Venezuela’s socialist government, besieged, finds worldwide support

Venezuelan President Nicolas Maduro and his socialist administration are dealing with serious inflation, difficulties in importing vital goods, black market control of dollars, falling oil prices, and worsening economic recession. All these problems have causes and effects that are intertwined. And worse: Maduro’s political opposition and that of his predecessor, President Hugo Chavez, have sapped the economy through malicious manipulation.

However, the Maduro government had some good news on April 11 as Venezuela’s Supreme Court declared the opposition-controlled National Assembly’s March 29 amnesty law to be unconstitutional. The law would have exonerated dozens of people convicted of violent agitation, sabotage, and rebellion since 1999, the year President Chavez took office. 

The Court held that the law denied justice sought by victims and would have granted impunity for people already pardoned for criminal, anti-government actions who went on to commit new crimes, or might have done so. The prominent opposition figure Leopoldo López, now serving a 13-year sentence, would have gone free under the law. He was convicted of organizing anti-Maduro protests in 2014 that led to 43 deaths. López was among those who resumed such activities after having received a pardon from President Chavez in December 2007 for their role in the failed anti-government military coup of 2002.

Yet the Court’s decision hardly eases the extreme vulnerability of President Maduro’s government. He won Venezuela’s presidency in April 2013 by a thin margin, in sharp contrast to the string of more than 15 sweeping electoral victories of all kinds marking the tenure of President Chavez, who died March 5, 2013. Organizers of violent nationwide protests in 2014 advertised Maduro’s ouster as their purpose. In December, 2015, right wing opposition forces gained a majority in National Assembly elections for the first time since 1998.

An epidemic of murders of leftists and police officers tasked with containing violent right-wing demonstrations descended on Venezuela in March. Victims included a mayor, a legislator, and two police officers. 

Commemorations on April 11-12 of the failed 2002 coup against President Chavez took note of U.S. support for the plotters. Since then, the U.S. government has delivered millions of dollars to real or potential opponents of Venezuela’s socialist governments.

In that same vein, President Obama March 10 extended an executive order of the previous year declaring that Venezuela threatens the national security of the United States. The presidential action provides the U.S. government with a legal cover for imposing legal sanctions against the oil-rich country. 

Venezuela’s government under Chavez worked toward fulfilling the dream of regional unity espoused by Cuban national hero José Martí and South American liberator Simón Bolívar.  U. S. governments have viewed the project with suspicion. The U.S. justification for the recent executive order, however, is the claim that the Caracas government tolerates violence and persecutes political opponents.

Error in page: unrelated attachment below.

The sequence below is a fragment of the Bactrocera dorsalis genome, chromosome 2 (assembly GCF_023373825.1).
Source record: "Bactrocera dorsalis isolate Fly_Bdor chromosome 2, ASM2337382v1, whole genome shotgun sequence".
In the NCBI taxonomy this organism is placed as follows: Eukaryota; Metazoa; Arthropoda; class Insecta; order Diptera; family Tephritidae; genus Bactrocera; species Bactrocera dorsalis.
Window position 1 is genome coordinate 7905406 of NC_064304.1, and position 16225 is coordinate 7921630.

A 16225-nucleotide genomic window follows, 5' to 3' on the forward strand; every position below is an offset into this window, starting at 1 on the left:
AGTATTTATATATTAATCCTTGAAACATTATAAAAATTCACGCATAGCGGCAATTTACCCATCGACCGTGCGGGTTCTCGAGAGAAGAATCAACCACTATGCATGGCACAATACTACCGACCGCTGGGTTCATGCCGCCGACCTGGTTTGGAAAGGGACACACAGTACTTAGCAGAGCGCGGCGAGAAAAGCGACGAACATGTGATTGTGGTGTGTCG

The Washington Post editorial board opined April 13 thatVenezuela is desperately in need of political intervention by its neighbors.” The Post lamented that, “the region’s leaders are distracted” – perhaps by Brazil for example. And rather than attending to business, “the Obama administration is preoccupied with its outreach to Cuba.” 

Right wing forces in Spain led by former President José María Aznar and current President Mariano Rajoy, have consistently joined the United States in threatening the left-leaning Chavez and Maduro governments. “Change won’t be complete in Latin America without liberty in Venezuela,” declared Rajoy on March 29.

Venezuela, of course, has friends. Both Latin American and Caribbean multinational alliances and social movements worldwide denounced the U.S. declarations against Venezuela in 2015 and again this year. “We can’t conceive of one of the CELAC members being a threat to the most powerful country in the world. We consider [the declaration] to be interference,” declared the Community of Latin American and Caribbean Nations (CELAC).

The “Network of Intellectuals, Artists and Social Movements in the Defense of Humanity” meeting in Caracas April 11 expressed support for the Maduro government, while observing that, the region is experiencing an “offensive conservative re-colonization by the United States and local oligarchies.”

On April 19, 2016 (and the same day the year before), supporters of Venezuela’s right to set its own course will mark a “Global Day of Action in Solidarity with Venezuela.”  As a prelude to the Global Day, the Communist Party of Venezuela, with support from the World Peace Council’s Executive Committee, issued a declaration. It expressed “full and active solidarity to the Venezuelan People, the government of the constitutional President Nicolas Maduro Moros,” and demanded “the repeal of the new, infamous and interventionist decree signed by President Barack Hussein Obama.” 

So far, social organizations, political networks, and political parties from throughout the world – including more than 40 communist parties, the Communist Party USA among them – have endorsed the declaration.  The issue date for the declaration commemorates Venezuela’s fight to achieve independence from Spanish colonial domination, which began on another April 19, in 1810.

Photo: Nicolas Maduro.  |  AP


CONTRIBUTOR

W. T. Whitney Jr.
W. T. Whitney Jr.

W.T. Whitney Jr. grew up on a dairy farm in Vermont and now lives in rural Maine. He practiced and taught pediatrics for 35 years and long ago joined the Cuba solidarity movement, working with Let Cuba Live of Maine, Pastors for Peace, and the Venceremos Brigade. He writes on Latin America and health issues for the People's World.

 

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